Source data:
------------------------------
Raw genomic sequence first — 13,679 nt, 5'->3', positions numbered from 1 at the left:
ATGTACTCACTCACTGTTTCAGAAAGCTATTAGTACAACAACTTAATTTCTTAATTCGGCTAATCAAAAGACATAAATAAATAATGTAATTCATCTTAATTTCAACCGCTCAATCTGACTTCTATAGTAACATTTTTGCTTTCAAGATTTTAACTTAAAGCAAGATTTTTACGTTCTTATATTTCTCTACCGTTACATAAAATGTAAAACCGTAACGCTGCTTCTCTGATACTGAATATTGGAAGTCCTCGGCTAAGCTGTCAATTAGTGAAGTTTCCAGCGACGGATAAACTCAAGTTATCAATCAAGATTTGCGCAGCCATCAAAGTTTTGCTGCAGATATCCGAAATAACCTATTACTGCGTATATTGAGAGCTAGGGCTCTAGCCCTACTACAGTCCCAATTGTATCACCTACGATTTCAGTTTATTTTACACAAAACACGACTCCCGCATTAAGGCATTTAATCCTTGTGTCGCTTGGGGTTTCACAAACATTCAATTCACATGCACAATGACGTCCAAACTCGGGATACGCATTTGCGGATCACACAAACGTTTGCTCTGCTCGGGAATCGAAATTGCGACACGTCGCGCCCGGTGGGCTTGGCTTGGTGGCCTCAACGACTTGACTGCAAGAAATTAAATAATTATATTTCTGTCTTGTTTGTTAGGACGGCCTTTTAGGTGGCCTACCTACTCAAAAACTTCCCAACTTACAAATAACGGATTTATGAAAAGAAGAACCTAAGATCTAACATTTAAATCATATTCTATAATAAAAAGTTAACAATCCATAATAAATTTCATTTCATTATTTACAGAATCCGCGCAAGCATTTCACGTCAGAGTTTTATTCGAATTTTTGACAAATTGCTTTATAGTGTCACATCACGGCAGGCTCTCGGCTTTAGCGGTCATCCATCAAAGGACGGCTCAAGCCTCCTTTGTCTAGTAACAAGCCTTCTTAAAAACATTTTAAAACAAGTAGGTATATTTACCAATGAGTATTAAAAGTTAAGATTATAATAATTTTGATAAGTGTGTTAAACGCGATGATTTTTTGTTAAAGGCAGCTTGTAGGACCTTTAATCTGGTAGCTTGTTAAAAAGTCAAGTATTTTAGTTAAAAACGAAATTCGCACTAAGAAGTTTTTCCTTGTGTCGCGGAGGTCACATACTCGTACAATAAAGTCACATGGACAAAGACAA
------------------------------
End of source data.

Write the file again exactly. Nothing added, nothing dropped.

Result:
Raw genomic sequence first — 13,679 nt, 5'->3', positions numbered from 1 at the left:
ATGTACTCACTCACTGTTTCAGAAAGCTATTAGTACAACAACTTAATTTCTTAATTCGGCTAATCAAAAGACATAAATAAATAATGTAATTCATCTTAATTTCAACCGCTCAATCTGACTTCTATAGTAACATTTTTGCTTTCAAGATTTTAACTTAAAGCAAGATTTTTACGTTCTTATATTTCTCTACCGTTACATAAAATGTAAAACCGTAACGCTGCTTCTCTGATACTGAATATTGGAAGTCCTCGGCTAAGCTGTCAATTAGTGAAGTTTCCAGCGACGGATAAACTCAAGTTATCAATCAAGATTTGCGCAGCCATCAAAGTTTTGCTGCAGATATCCGAAATAACCTATTACTGCGTATATTGAGAGCTAGGGCTCTAGCCCTACTACAGTCCCAATTGTATCACCTACGATTTCAGTTTATTTTACACAAAACACGACTCCCGCATTAAGGCATTTAATCCTTGTGTCGCTTGGGGTTTCACAAACATTCAATTCACATGCACAATGACGTCCAAACTCGGGATACGCATTTGCGGATCACACAAACGTTTGCTCTGCTCGGGAATCGAAATTGCGACACGTCGCGCCCGGTGGGCTTGGCTTGGTGGCCTCAACGACTTGACTGCAAGAAATTAAATAATTATATTTCTGTCTTGTTTGTTAGGACGGCCTTTTAGGTGGCCTACCTACTCAAAAACTTCCCAACTTACAAATAACGGATTTATGAAAAGAAGAACCTAAGATCTAACATTTAAATCATATTCTATAATAAAAAGTTAACAATCCATAATAAATTTCATTTCATTATTTACAGAATCCGCGCAAGCATTTCACGTCAGAGTTTTATTCGAATTTTTGACAAATTGCTTTATAGTGTCACATCACGGCAGGCTCTCGGCTTTAGCGGTCATCCATCAAAGGACGGCTCAAGCCTCCTTTGTCTAGTAACAAGCCTTCTTAAAAACATTTTAAAACAAGTAGGTATATTTACCAATGAGTATTAAAAGTTAAGATTATAATAATTTTGATAAGTGTGTTAAACGCGATGATTTTTTGTTAAAGGCAGCTTGTAGGACCTTTAATCTGGTAGCTTGTTAAAAAGTCAAGTATTTTAGTTAAAAACGAAATTCGCACTAAGAAGTTTTTCCTTGTGTCGCGGAGGTCACATACTCGTACAATAAAGTCACATGGACAAAGACAA